There are many good reasons for using a slide show in a lesson. There are ways to maximise the learning that can be achieved when a teacher uses slides. The basic idea is to use the slides to increase active engagement, rather than kill it.
When you are using slides in a lesson:
- Don’t repeat what is in the textbook or in your notes;
- Try not to make the students passive through giving an illustrated talk. Leave gaps for them to ask questions, and puzzle things out for themselves.
- Rather try to engage them through compelling, controversial images, data etc.
“Do not present too much textual material on each slide and avoid simply reading out what is on the slide: provide mainly structural headings and sub-headings around which the bulk of the verbal presentation takes place so that students still require to be active and take notes of detail, etc”
When making a presentation in PowerPoint or Google slides, try to remember these tips:
- If possible, do not use bullet points - a compelling (relevant) picture or chart might be much more effective in capturing and holding your audience’s attention. Consider using www.visme.co to create a more “infographic” style.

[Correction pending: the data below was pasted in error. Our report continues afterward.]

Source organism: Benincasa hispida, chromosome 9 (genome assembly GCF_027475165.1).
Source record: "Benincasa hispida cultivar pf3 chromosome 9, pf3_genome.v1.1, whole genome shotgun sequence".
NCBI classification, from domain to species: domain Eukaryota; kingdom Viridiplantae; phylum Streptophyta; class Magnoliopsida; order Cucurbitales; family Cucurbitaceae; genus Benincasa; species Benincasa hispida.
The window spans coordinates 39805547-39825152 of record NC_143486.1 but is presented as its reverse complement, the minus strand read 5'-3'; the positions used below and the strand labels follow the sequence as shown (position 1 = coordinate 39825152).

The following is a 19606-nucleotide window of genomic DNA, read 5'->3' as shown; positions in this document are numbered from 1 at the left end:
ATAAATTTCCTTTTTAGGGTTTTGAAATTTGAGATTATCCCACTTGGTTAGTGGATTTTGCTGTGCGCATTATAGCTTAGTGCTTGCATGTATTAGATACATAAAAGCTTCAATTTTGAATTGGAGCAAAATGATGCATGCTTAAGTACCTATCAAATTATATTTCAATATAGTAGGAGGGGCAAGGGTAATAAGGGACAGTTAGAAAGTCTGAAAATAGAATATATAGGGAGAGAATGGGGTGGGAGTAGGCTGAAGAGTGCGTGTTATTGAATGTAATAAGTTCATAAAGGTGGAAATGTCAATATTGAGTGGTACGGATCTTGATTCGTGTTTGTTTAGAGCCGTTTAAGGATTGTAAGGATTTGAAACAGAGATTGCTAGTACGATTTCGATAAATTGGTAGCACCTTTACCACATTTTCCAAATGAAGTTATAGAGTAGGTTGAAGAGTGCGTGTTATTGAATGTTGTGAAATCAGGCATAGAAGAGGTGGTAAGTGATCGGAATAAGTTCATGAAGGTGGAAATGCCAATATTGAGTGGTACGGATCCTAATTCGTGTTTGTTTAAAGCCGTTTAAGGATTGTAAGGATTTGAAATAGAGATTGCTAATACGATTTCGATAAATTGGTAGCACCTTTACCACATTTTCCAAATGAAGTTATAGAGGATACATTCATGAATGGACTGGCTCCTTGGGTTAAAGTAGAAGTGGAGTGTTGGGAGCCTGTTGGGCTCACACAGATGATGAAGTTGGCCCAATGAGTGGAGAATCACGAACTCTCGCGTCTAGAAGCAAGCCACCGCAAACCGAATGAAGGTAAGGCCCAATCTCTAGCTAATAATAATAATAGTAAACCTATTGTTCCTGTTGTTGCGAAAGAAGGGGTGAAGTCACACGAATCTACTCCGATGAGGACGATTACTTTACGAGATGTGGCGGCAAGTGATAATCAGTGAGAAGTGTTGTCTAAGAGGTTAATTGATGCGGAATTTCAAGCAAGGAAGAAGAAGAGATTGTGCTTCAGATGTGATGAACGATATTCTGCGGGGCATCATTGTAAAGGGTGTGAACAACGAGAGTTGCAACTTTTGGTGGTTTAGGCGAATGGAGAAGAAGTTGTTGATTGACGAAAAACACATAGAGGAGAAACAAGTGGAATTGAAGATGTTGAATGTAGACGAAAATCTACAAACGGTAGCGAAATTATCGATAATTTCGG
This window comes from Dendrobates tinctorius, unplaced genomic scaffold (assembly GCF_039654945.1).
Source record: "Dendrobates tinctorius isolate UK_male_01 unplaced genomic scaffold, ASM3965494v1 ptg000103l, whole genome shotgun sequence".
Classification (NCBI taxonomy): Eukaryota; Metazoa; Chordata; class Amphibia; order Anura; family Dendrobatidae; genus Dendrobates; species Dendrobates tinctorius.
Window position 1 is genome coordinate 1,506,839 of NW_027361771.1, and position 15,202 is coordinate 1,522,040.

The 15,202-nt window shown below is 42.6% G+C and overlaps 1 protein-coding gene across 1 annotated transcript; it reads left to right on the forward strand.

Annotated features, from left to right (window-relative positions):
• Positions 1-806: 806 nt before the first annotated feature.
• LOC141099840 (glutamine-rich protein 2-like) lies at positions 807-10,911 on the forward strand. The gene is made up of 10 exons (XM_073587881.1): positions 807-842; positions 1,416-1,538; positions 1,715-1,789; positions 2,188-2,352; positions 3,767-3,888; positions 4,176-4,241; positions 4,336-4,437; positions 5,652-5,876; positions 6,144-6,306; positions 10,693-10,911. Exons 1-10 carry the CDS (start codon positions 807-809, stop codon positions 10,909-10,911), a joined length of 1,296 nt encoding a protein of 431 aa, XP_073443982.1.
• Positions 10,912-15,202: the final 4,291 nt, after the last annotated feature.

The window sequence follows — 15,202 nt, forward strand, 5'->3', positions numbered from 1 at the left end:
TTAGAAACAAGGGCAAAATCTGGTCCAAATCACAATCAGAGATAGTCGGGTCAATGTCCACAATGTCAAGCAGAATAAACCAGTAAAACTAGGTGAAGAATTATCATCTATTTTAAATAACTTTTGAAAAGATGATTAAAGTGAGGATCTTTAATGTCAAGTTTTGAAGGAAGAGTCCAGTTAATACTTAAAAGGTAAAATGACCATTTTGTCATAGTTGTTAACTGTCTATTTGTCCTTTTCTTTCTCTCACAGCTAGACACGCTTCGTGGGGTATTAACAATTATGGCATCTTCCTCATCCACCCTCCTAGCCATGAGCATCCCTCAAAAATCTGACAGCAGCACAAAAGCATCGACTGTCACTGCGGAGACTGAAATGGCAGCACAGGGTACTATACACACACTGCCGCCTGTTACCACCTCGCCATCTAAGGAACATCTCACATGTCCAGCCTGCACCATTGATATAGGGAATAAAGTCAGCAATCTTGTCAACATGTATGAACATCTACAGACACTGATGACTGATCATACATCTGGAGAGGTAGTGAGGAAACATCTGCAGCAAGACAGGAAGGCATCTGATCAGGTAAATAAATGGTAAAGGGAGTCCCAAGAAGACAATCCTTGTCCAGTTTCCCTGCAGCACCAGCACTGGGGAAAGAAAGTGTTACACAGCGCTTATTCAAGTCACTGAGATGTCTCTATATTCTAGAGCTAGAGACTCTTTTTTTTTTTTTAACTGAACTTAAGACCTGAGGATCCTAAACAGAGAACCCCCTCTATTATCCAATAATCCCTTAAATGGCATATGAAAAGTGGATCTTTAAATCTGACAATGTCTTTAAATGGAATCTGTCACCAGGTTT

- If you do use bullets, try to limit each slide to a maximum of 5 points, 5 words per point. Use keywords rather than sentences or paragraphs. vs
- Remember the basic point: you are making the speech/talk, the slide backs up the point you are making.
- Make the font large and readable.
- Use high contrast colours for font/background. Avoid placing text on pictures.
Here are some more tips to take into account when using slides in a classroom setting.
- Speak at a normal pace - don’t rush because the information is on the slide.
- Avoid excessive use of effects such as animation, transition, sound effects, etc. These tend to distract rather than enhance.
- Animations should be used to build: and argument, a chart or a diagram for the purposes of explaining and understanding, not entertainment.
- If you use text animation to bring in text line by line, use a simple animation that brings the text in from the right as that is the direction in which we read - the new text is coming from the right.